Shared use paths (SUPs), also known as greenways or trails, are unique facilities physically separated from motor vehicle traffic that allow a shared space in which bicyclists, pedestrians, and sometimes equestrian or other non-motorized users can travel.

While some research has been conducted in North Carolina to understand the economic contribution that specific facilities like SUPs may have in a community, North Carolina is lacking in a comprehensive approach to evaluate the economic returns currently being generated by existing trails of regional significance that may lead to economic benefits to the state.

Project Objectives

The objective of this project was to design and test a methodology for consistently evaluating the economic contribution of shared use paths in North Carolina. This project began in March 2015 and was completed in February 2018.

The following criteria were used to select four SUPs to test the methodology:

  • Have a state or regional significance.
  • Have good opportunities to capture economic revenue.
  • Were not impacted by construction, significant maintenance, or detouring during the project period.
  • Are relatively ‘established’ (i.e. at least 5 years old with minimal adjacent land use changes anticipated).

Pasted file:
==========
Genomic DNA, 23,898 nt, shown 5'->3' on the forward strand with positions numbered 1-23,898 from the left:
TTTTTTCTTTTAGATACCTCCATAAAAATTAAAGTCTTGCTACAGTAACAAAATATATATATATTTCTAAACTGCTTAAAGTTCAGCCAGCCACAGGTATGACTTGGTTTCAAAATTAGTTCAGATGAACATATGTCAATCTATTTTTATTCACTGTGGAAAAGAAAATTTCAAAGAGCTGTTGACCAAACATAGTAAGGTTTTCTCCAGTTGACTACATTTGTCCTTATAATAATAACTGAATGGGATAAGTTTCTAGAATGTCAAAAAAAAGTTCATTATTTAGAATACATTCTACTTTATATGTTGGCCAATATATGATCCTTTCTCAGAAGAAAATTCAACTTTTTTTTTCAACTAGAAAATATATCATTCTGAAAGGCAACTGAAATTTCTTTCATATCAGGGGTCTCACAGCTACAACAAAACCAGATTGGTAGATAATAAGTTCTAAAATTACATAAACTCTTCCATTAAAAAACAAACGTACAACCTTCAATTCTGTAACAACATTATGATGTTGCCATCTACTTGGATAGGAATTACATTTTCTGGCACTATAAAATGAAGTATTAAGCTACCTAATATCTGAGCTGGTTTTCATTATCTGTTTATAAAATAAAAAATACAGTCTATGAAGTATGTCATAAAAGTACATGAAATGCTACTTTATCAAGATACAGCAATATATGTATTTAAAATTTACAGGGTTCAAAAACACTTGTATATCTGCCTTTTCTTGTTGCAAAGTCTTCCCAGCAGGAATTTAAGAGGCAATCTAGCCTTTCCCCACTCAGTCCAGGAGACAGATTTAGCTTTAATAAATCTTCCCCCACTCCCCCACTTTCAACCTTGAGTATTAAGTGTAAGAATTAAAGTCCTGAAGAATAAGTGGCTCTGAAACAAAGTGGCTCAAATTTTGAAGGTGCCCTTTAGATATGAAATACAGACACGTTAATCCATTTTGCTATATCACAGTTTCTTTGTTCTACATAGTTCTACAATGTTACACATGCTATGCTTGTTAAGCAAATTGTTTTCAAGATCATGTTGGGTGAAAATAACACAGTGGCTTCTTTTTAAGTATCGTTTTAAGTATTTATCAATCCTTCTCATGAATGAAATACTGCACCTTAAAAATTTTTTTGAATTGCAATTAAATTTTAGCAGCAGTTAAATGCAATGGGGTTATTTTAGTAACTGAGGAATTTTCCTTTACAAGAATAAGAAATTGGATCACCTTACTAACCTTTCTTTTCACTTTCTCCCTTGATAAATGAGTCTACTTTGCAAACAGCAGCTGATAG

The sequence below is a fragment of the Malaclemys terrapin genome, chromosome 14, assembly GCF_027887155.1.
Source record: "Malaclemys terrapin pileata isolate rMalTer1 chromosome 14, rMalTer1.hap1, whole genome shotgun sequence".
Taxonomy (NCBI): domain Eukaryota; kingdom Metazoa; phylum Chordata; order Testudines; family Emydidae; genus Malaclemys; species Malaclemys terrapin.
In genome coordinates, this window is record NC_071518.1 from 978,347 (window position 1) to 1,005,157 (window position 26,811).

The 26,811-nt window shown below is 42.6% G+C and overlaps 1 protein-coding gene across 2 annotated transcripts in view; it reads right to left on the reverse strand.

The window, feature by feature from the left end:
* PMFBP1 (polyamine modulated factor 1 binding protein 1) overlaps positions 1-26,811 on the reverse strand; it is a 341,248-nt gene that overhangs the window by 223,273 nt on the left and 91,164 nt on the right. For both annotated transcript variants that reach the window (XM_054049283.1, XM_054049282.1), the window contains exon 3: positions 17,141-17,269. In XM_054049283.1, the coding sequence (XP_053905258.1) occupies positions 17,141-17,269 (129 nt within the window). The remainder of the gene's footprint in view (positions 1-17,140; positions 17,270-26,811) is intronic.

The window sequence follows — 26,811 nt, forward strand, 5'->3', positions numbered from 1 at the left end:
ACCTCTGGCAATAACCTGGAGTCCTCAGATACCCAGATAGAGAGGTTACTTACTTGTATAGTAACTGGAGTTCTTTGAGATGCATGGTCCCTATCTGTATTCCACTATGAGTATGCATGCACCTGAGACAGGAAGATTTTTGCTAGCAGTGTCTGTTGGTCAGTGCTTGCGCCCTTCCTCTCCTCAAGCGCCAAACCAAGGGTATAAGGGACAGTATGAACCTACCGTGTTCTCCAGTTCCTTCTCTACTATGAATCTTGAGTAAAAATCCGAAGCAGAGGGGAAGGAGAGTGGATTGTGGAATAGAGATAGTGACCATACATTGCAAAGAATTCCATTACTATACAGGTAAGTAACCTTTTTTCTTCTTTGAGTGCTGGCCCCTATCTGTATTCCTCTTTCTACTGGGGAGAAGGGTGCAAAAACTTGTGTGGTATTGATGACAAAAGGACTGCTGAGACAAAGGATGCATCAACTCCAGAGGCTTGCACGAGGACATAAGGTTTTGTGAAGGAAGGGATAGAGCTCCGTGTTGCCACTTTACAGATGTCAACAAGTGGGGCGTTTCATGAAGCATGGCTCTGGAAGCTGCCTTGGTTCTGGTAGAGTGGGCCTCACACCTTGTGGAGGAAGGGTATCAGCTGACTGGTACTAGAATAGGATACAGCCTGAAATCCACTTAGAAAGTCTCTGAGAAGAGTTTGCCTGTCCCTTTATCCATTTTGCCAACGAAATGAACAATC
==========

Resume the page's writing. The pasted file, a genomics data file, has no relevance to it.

• Have the ability to demonstrate a transportation function.
  • Are geographically dispersed across North Carolina.
  • Are a good mix between urban and rural areas.

The American Tobacco Trail (Durham, NC) and Brevard Greenway (Brevard, NC) were selected to be studied iteratively for three years. Duck Trail (Duck, NC) and the Little Sugar Creek Greenway (Charlotte, NC) were selected to be studied as cross-sectional case studies. The iterative cases allowed for comparison of results across years to test the reliability of the methodology and potentially identify factors that may influence its application, such as seasonality. The additional cross-sectional cases provided a broader mix to test the methodology on different types of SUPs based on their land use contexts, user types, and expected trip purposes. This project structure allowed for eight separate studies to be conducted to test the methodology across three years. For each study, field data were collected through intercept surveys and manual counts at multiple data collection stations along each SUP on one weekday and one weekend day during daylight hours.

Various methods were tested to derive specific types of economic benefits from each of the eight case studies conducted. Based on testing and evaluation of the methods, this study provides empirical evidence that supports a consistent set of methodologies for estimating the economic contributions of SUPs in future research. The recommended SUP economic valuation methodologies are provided in the full research report and summary brochure that are posted below.

Project Resources

Information about the project and results are posted below.

American Tobacco Trail

Brevard Greenway

Duck Trail

Little Sugar Creek Greenway

Final Report and Summary Brochure

Additional Project Resources





Sarah Searcy
Bicycle & Pedestrian Program Manager
(919) 515-8703 | sesearcy@ncsu.edu

Blythe Carter Geiger
Research Associate
(919) 515-8751 | bacarte2@ncsu.edu